Truer words were never spoken. Baseball is the toughest game of all and the only way to achieve one’s potential is with repetition and sweat. Once players realize such, they are on their way.
President Teddy Roosevelt
Another incredible baseball mind appeared around the turn of the century. One of our presidents who loved the outdoors wanted more baseball fields and parks in our developing country. Without knowing it, Coach Teddy invented the theory of positive coaching. President Theodore Roosevelt explained one of the keys to coaching when he said: “People don’t care how much you know until they know how much you care.”
Although his ideas didn’t take hold for about a hundred years, Coach Roosevelt knew that ballplayers would respond when they sense that the coach cares about them as people, and not just as athletes.
More Great Baseball Minds
General George Patton
During World War Two, when the troops had a little break in the fighting, they often played a pickup game of baseball. Coach “General George Patton, notice the ball does not always bounce in the way someone wants. He felt the same way about the battles of the war; things often go differently than expected. No matter the outcome, he understood the nature of the game when he proclaimed:
“Success is how high you bounce when you hit bottom.”
Players and coaches, who look at the world thinking the glass is half full, have a chance in the game of baseball. The word bounce suggests that one goes higher than before, as long as teams stay the course with determination and resolve, they end up better than before their struggles.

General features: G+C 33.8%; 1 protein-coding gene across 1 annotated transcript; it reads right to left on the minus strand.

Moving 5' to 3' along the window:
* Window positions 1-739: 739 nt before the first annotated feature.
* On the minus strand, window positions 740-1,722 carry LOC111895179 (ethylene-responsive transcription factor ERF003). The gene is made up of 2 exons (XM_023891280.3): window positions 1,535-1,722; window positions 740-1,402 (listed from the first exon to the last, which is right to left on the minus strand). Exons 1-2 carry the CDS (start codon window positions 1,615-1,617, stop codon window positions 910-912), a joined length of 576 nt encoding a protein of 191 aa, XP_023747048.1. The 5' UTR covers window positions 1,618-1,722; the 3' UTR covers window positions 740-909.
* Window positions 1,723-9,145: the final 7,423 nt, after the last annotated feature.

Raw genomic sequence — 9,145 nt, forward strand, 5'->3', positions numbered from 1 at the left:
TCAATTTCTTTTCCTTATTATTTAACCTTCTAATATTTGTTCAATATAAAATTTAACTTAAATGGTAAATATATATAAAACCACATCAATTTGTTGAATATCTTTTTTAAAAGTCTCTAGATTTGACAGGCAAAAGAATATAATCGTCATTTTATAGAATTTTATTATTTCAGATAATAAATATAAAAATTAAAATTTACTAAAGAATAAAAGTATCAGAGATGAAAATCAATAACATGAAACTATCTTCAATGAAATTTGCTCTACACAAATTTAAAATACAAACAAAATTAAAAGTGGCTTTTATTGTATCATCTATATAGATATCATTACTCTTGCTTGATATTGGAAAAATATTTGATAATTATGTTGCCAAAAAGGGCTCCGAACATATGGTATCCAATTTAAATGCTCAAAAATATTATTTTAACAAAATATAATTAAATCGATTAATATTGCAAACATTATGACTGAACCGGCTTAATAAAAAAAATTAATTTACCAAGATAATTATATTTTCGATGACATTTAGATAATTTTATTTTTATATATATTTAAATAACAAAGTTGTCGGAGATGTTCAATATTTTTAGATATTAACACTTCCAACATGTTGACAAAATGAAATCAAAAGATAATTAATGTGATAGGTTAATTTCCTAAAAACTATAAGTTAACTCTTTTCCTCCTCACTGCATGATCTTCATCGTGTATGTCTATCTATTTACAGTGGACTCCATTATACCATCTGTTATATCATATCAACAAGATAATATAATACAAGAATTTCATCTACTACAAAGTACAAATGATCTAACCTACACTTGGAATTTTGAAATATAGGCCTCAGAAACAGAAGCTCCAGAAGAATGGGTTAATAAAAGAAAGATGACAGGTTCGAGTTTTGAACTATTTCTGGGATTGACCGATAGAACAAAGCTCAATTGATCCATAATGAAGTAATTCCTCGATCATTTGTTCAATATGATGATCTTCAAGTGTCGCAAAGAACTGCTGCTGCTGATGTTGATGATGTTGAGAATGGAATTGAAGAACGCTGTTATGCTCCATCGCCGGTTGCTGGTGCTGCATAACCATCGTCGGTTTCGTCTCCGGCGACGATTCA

Film Producer Samuel Goldwyn
Samuel must have batted a ball in his day because he so described one of the problems with hitting a baseball when he said, “If I look confused, it’s because I’m thinking.”
Exactly what I preach to youth coaches and batters – do not over coach kids and do not think when hitting. The more thoughts players have, the more paralyzed they often play.
Boxer Muhammad Ali
The greatest was known for his words and hitting in a different way than baseball. He had the power of a first baseman, the speed of a center fielder, and the grace of a middle infielder. His following quote applies to baseball and all sports. He understands that one needs to feel defeat from time to time to know how to overcome setbacks.
“Only a man who knows what it is like to be defeated can reach down to the bottom of his soul and come up with the extra ounce of power it takes to win…”
I often say to ballplayers, things to the effect, “I know it’s no fun to fail, but one learns so much more after struggling then after the triumph. Those, who can accept defeat, learn from it and battle harder after it, become stronger the next time.
All of the above is a way of saying that coaches must inspire kids and a great way to do it is to look to the great baseball minds for material to do it.
Jack Perconte has dedicated his post-major league baseball career to helping youth. He has taught baseball and softball for the past 27 years. His playing, coaching and parenting stories create better experiences for athletes and parents. Jack has written over a thousand articles on coaching baseball and youth sports. Jack is the author of “The Making of a Hitter” now $5 and “Raising an Athlete.” His third book “Creating a Season to Remember” is in the works. Jack is a featured writer for Baseball the Magazine. You can also find Jack Perconte on YouTube with over 80 fun and innovative baseball instructional videos.